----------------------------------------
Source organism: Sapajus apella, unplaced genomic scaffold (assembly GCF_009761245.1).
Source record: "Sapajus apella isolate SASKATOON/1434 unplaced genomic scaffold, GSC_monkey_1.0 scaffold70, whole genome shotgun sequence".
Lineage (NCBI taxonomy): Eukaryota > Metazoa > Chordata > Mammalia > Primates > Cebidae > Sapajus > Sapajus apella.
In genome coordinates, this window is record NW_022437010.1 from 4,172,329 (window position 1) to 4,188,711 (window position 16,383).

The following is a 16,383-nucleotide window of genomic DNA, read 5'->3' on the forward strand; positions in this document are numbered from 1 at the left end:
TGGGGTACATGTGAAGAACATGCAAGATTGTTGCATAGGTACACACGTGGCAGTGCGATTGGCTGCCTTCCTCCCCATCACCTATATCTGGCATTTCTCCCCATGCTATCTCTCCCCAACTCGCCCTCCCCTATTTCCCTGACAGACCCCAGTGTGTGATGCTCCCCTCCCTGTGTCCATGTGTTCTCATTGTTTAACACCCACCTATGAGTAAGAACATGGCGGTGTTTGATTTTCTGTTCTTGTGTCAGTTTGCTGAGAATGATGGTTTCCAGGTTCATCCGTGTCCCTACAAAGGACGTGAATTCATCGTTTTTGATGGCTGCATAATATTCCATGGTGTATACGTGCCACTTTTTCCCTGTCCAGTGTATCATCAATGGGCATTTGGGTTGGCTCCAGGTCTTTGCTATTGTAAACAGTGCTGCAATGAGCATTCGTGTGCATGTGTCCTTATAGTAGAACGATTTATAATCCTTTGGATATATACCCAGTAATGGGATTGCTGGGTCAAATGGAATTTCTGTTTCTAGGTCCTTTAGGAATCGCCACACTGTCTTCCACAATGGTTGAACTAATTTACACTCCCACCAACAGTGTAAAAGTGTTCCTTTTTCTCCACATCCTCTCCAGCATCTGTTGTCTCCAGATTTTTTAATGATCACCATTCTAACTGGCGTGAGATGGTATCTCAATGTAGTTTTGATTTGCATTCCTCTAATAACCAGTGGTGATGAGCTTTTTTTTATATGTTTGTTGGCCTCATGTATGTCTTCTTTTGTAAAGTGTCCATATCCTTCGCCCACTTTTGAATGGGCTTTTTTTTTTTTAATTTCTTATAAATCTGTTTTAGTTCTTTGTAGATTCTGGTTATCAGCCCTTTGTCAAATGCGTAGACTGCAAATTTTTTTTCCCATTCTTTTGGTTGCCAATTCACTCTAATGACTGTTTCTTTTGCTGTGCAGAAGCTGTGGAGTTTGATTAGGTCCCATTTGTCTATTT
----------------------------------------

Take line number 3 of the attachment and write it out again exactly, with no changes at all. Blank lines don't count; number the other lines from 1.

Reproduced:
Lineage (NCBI taxonomy): Eukaryota > Metazoa > Chordata > Mammalia > Primates > Cebidae > Sapajus > Sapajus apella.